First and foremost, you all need to know that the first print edition of CUB has officially hit the shelves! Find your free copy on practically every surface on Queen Mary’s campus; we really hope you enjoy reading the magazine, a lot of hard work, dedication and talent went into it and we’re all very proud.
Now, onto less urgent matters. It’s November; Hallowe’en flashed by in a blur of fake blood and Brexit personifications, reading week is upon us, Christmas is looming, and … people are still wearing shorts. Has anyone else noticed this? I have. I watched in both horror and awe as a girl wearing the smallest shorts ever created strode past with confidence (go on gal) and seemingly no idea that it’s winter. And who can blame her? It isn’t cold! Well, it isn’t as cold as it usually is! I am somebody who is perpetually cold. I wear turtlenecks on holiday. My teeth chatter constantly. But I’ve noticed it elsewhere – (mainly in the fact that my partner still insists on keeping the window open at night) this is a warm winter.
The reason behind this is, actually, rather urgent. The Doomsday Clock (a countdown to possible global catastrophe) read at three minutes to midnight this year, with the two most probable causes for reaching doomsday being Weapons of Mass Destruction warfare (we’re looking at you, Trump) and climate change. NASA’s website – http://climate.nasa.gov – tells us that global temperature is up 1.7°F since 1880, arctic ice shrinks around 13.3% each decade, we lose 281 gigatonnes of land ice per year and carbon dioxide is up 404.42 parts per million. It’s difficult to look at those figures without feeling helpless, and adopting an attitude of ‘what difference can I make’ and I agree; I think it was Sean Lock that said trying to do your bit for climate change was like showing up to the site of an earthquake with a dustpan and brush. But, if everyone considered how to lessen their carbon footprint, this time next year (and I don’t want to get carried away here) perhaps we could be four minutes to midnight? Here are a couple of tips that are easy to forget and seem minute, but could help…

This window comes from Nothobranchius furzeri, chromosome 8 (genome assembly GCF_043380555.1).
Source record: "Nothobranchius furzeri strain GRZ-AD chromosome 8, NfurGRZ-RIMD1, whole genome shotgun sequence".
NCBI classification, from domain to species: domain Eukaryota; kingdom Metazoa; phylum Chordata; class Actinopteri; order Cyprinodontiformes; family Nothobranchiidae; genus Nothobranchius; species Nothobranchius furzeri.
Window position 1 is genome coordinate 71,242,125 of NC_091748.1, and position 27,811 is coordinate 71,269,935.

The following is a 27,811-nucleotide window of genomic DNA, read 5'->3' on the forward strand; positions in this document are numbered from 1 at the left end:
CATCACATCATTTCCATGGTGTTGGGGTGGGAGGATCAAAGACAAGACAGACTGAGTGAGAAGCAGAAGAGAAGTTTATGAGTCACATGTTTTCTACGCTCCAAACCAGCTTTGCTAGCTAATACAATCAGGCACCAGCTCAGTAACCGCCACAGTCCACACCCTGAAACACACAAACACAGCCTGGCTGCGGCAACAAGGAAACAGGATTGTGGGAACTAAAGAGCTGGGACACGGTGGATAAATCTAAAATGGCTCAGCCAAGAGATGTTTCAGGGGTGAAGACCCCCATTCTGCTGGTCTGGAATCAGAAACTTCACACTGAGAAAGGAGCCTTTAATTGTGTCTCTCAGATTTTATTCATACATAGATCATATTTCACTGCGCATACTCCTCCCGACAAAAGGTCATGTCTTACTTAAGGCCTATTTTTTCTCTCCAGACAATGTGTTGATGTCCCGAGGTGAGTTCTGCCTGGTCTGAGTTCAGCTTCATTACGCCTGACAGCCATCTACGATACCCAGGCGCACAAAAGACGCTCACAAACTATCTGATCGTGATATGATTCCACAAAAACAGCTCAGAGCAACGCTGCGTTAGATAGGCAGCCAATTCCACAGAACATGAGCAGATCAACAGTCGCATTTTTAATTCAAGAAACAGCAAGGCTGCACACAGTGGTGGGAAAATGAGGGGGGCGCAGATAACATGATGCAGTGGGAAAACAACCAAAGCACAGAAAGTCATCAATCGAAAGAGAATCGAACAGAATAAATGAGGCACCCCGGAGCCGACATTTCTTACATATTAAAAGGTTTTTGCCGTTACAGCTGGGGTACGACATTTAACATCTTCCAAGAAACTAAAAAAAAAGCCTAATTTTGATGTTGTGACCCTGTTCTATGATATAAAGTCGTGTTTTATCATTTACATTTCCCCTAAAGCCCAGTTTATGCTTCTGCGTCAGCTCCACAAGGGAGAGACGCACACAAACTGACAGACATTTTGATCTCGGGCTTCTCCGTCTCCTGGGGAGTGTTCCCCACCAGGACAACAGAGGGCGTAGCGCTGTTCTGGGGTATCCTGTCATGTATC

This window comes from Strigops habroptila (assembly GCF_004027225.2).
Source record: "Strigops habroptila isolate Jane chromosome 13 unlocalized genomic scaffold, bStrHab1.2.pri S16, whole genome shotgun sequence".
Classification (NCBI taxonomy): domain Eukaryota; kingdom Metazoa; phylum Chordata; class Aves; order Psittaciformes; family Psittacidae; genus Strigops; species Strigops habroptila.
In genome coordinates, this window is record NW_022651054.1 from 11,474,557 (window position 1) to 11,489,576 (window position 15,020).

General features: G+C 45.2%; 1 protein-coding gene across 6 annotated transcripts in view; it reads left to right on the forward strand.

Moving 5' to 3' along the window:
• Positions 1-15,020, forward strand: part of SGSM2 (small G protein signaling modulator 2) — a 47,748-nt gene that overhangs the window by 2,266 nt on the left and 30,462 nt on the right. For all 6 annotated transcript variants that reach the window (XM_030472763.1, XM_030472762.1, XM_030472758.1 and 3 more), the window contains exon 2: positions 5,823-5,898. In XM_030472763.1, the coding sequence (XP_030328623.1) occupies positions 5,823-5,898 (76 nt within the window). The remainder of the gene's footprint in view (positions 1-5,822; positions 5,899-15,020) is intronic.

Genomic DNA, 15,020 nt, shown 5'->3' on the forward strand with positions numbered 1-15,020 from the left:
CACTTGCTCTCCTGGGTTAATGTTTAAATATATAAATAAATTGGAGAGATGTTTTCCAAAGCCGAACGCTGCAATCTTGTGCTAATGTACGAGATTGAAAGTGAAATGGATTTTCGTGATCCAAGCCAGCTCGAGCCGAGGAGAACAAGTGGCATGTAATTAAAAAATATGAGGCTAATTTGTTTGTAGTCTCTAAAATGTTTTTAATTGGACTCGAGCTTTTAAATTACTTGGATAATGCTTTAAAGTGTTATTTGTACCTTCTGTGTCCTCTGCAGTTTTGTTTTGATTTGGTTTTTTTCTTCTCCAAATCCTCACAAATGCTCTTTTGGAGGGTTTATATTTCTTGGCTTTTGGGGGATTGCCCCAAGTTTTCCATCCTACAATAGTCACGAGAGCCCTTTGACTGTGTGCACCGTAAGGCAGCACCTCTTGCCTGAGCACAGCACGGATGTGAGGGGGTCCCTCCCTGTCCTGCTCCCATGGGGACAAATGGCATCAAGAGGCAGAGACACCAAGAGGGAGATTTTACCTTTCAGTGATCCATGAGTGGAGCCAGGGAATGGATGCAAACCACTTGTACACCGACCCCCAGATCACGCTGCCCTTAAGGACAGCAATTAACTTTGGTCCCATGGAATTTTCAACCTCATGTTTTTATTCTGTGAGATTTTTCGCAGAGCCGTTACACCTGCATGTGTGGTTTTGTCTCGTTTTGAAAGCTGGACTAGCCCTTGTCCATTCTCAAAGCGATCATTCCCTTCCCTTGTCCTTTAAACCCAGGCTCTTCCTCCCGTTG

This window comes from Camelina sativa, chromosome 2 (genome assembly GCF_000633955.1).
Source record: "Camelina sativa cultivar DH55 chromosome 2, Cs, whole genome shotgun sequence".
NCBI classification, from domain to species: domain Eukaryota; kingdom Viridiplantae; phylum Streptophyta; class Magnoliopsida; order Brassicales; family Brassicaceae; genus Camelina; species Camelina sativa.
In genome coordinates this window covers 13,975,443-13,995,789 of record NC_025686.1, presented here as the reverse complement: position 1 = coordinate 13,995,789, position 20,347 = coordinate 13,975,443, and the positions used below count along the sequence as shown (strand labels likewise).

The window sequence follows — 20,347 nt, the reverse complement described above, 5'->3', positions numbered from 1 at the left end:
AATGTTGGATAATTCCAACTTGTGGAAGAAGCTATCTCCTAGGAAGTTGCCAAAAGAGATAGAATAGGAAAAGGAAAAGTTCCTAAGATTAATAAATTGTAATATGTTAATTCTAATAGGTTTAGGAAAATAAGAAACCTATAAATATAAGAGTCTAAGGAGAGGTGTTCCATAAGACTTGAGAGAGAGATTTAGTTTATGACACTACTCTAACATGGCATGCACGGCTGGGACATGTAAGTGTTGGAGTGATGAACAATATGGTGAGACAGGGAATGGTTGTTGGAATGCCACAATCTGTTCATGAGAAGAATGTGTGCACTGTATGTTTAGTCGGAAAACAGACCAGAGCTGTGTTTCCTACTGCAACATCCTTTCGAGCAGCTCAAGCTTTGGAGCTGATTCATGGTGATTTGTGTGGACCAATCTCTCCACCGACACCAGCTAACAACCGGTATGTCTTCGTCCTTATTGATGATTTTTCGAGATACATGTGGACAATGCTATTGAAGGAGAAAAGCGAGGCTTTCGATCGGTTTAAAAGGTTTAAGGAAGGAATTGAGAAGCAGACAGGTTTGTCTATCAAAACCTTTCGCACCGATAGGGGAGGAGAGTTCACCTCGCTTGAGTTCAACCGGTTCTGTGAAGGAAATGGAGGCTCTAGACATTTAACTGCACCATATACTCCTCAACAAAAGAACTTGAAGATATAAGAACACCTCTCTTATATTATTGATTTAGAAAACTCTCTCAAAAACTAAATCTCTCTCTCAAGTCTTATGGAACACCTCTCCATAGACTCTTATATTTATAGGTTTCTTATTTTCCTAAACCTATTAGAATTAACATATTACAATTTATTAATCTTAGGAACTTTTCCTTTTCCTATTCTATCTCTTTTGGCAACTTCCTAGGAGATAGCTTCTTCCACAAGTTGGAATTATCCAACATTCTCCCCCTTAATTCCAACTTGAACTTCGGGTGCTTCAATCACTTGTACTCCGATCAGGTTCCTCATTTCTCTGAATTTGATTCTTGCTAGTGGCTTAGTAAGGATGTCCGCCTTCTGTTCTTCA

Be energy efficient! You know when you’ve finished charging your phone? Turn the plug off at the switch. When you’re doing your laundry (once a year for most of you griminals) wash your clothes on thirty. Don’t leave your TV on standby; unplug it. Tiny, tiny things that if everyone did would create a big, big difference.
Watch what you eat. Look. I’m guilty of this. We all probably are, being, for the most part, poverty-ridden students. But try to eat organic food where possible and if you have at least one meat-free meal per week you’d help on cutting back on the 18% of greenhouse gas emissions that come from meat and dairy production. Maybe those vegans know what they’re talking about?
Recycle. I know it’s hard to resist the temptation to burn that 400 page module pack once your final exam is over; it’s caused a year of stress, six highlighters, and incessant Googling of ‘define [word-I-can’t-pronounce]’, but don’t. Don’t. Give it a second chance. Put it in a green bin (without its metal ring binder, please) and let it come back as something worthwhile. Like serviettes for balancing cake on. I dunno.
Get involved. Make petitions. Pressure your MP’s. Make a noise (with instruments made from the cardboard tubes inside loo rolls). Get on to your Nan about giving up driving to Morrison’s every Saturday, and catching the bus instead. Pass on the message. Do it for yourself, for future generations. Most importantly, do it for me. I really, really like earth. It’s beautiful. And I hate the fact that we’re like those people that show up to a house party, uninvited, trash the place, make everyone else uncomfortable (or extinct) then leave (to Mars) before the police are called (or the house blows up). It’s not fair.
Pick any, or all, and start doing something.